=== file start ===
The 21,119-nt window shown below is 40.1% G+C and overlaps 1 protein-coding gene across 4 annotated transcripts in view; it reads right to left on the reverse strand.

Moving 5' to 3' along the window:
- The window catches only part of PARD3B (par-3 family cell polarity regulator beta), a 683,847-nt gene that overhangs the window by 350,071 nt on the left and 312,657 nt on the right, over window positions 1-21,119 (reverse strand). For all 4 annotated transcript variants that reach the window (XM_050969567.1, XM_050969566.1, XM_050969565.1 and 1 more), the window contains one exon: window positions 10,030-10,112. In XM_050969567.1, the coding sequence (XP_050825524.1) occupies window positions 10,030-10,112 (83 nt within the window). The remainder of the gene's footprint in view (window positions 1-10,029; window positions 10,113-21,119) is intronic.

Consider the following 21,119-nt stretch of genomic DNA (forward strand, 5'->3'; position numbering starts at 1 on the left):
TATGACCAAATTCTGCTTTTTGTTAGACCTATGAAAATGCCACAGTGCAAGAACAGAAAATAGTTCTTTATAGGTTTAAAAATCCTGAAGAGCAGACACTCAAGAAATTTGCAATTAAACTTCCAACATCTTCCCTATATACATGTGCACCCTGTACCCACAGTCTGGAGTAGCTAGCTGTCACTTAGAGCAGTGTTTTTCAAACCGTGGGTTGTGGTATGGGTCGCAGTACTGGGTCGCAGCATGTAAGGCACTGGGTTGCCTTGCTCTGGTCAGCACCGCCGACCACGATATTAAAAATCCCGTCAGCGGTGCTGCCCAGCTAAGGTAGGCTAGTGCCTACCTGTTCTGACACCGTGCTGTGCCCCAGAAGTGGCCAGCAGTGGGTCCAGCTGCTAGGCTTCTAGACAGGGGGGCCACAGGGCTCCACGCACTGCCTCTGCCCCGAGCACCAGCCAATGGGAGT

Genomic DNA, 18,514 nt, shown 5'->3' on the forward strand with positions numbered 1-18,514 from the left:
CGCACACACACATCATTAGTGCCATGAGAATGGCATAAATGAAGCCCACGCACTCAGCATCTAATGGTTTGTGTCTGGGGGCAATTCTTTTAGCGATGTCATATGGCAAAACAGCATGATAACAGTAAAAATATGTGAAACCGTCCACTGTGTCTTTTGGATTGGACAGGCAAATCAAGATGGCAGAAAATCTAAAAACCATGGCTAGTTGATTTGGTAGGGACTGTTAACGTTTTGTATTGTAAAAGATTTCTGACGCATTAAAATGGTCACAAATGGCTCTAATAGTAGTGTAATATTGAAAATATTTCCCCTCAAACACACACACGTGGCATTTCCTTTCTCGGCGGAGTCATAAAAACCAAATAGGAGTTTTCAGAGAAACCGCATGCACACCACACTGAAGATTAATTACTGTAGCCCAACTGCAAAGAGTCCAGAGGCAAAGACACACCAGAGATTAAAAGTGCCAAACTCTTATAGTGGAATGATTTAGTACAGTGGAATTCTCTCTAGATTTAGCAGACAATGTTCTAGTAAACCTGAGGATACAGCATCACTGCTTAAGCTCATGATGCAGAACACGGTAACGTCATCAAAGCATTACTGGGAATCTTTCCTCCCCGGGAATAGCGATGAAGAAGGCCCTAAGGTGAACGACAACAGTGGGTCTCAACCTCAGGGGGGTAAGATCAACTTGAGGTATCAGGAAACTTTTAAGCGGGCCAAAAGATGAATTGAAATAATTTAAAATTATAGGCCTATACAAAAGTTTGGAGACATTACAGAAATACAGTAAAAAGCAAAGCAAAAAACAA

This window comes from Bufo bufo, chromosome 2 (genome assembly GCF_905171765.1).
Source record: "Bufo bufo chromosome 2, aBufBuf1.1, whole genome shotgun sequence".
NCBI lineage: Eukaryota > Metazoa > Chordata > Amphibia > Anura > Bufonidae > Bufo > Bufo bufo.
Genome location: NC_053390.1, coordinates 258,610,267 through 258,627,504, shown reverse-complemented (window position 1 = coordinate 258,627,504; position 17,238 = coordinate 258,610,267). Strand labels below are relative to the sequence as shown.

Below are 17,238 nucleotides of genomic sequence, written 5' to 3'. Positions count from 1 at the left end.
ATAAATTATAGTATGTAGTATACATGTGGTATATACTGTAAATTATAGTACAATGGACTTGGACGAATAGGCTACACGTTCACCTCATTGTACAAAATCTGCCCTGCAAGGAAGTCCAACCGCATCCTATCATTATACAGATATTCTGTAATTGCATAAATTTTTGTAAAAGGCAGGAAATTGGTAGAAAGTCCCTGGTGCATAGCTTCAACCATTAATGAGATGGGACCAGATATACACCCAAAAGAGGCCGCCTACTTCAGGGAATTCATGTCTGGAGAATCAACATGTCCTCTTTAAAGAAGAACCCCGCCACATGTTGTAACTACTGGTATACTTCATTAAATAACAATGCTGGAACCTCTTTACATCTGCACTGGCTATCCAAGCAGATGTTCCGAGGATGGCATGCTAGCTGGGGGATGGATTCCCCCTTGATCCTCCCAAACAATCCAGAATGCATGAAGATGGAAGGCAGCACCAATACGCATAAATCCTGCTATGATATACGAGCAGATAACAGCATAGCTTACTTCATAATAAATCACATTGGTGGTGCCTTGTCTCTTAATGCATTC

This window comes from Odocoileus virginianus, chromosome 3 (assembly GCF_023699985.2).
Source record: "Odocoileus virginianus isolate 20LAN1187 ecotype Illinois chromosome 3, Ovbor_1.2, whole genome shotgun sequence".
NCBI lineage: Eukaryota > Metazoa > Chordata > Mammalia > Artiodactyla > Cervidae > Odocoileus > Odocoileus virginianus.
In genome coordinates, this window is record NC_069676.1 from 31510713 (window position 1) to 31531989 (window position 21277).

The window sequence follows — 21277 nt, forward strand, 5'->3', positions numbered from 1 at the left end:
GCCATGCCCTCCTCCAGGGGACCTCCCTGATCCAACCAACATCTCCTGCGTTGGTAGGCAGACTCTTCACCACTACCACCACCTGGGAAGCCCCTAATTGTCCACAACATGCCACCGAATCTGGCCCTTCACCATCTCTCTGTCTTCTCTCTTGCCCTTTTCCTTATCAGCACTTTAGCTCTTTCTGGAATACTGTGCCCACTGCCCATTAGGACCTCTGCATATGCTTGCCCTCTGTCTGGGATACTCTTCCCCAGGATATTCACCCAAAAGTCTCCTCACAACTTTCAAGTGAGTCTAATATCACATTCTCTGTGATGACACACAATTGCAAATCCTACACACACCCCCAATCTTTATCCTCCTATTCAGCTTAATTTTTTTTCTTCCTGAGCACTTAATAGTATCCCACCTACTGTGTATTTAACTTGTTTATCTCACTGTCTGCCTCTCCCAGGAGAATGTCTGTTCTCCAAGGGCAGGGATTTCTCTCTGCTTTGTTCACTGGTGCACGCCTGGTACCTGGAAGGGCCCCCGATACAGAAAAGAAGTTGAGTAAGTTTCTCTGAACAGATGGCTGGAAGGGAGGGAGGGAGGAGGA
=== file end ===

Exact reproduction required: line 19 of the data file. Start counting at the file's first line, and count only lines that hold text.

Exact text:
GCCATGCCCTCCTCCAGGGGACCTCCCTGATCCAACCAACATCTCCTGCGTTGGTAGGCAGACTCTTCACCACTACCACCACCTGGGAAGCCCCTAATTGTCCACAACATGCCACCGAATCTGGCCCTTCACCATCTCTCTGTCTTCTCTCTTGCCCTTTTCCTTATCAGCACTTTAGCTCTTTCTGGAATACTGTGCCCACTGCCCATTAGGACCTCTGCATATGCTTGCCCTCTGTCTGGGATACTCTTCCCCAGGATATTCACCCAAAAGTCTCCTCACAACTTTCAAGTGAGTCTAATATCACATTCTCTGTGATGACACACAATTGCAAATCCTACACACACCCCCAATCTTTATCCTCCTATTCAGCTTAATTTTTTTTCTTCCTGAGCACTTAATAGTATCCCACCTACTGTGTATTTAACTTGTTTATCTCACTGTCTGCCTCTCCCAGGAGAATGTCTGTTCTCCAAGGGCAGGGATTTCTCTCTGCTTTGTTCACTGGTGCACGCCTGGTACCTGGAAGGGCCCCCGATACAGAAAAGAAGTTGAGTAAGTTTCTCTGAACAGATGGCTGGAAGGGAGGGAGGGAGGAGGA